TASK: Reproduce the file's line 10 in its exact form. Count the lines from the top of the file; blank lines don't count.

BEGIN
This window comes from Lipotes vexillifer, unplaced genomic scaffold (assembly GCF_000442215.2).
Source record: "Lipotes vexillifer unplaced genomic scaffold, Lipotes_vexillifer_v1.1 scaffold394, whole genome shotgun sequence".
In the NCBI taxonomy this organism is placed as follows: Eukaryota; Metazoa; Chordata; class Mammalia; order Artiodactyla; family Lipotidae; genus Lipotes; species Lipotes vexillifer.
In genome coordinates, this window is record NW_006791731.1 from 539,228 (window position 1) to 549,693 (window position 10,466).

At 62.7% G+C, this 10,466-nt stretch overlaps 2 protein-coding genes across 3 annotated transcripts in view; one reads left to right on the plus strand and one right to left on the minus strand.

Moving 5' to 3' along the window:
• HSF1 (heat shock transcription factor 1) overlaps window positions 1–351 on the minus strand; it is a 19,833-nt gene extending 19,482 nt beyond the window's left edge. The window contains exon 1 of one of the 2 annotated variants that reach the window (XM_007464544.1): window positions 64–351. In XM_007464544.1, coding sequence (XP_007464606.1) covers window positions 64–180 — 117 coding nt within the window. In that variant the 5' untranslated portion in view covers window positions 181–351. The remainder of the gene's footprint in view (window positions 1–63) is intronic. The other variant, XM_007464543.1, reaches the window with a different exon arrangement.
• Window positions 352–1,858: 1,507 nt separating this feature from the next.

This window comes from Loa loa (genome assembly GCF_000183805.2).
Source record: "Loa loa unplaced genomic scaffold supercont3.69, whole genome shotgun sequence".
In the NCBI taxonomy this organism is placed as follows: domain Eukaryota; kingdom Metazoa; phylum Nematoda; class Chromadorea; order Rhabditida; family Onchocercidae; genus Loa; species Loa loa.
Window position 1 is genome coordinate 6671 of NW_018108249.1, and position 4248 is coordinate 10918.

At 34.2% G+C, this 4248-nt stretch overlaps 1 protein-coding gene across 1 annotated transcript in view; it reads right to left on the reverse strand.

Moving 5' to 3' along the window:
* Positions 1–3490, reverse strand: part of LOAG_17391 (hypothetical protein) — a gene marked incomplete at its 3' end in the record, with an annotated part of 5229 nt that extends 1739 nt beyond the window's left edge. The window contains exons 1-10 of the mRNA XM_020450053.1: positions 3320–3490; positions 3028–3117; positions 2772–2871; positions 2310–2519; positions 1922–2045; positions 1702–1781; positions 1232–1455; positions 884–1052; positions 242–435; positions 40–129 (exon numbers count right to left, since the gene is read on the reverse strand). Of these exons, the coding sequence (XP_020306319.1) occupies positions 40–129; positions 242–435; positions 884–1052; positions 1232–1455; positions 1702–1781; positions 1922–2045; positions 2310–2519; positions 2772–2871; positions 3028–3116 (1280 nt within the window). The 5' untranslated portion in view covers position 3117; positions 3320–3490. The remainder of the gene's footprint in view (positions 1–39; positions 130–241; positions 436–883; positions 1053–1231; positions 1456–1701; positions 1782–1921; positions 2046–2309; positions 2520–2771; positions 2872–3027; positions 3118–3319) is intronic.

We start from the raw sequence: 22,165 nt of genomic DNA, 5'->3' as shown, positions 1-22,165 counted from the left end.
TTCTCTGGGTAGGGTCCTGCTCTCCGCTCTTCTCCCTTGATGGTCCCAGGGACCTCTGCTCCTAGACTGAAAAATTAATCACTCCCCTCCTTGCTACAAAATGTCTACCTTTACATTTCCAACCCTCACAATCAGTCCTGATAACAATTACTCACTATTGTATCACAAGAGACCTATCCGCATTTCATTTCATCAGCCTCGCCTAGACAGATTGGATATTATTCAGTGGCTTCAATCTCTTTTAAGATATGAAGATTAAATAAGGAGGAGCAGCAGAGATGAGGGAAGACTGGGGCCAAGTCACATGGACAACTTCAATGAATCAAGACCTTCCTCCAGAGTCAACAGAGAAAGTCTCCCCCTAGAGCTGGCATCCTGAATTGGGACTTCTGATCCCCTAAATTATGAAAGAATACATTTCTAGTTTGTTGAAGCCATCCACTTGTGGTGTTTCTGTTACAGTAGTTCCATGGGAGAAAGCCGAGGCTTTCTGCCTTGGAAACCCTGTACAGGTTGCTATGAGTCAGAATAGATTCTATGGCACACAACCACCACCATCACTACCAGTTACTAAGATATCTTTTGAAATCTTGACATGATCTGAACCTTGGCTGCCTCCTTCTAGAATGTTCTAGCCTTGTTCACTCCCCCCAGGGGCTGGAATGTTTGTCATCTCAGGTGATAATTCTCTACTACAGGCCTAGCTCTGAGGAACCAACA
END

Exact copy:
Source record: "Loa loa unplaced genomic scaffold supercont3.69, whole genome shotgun sequence".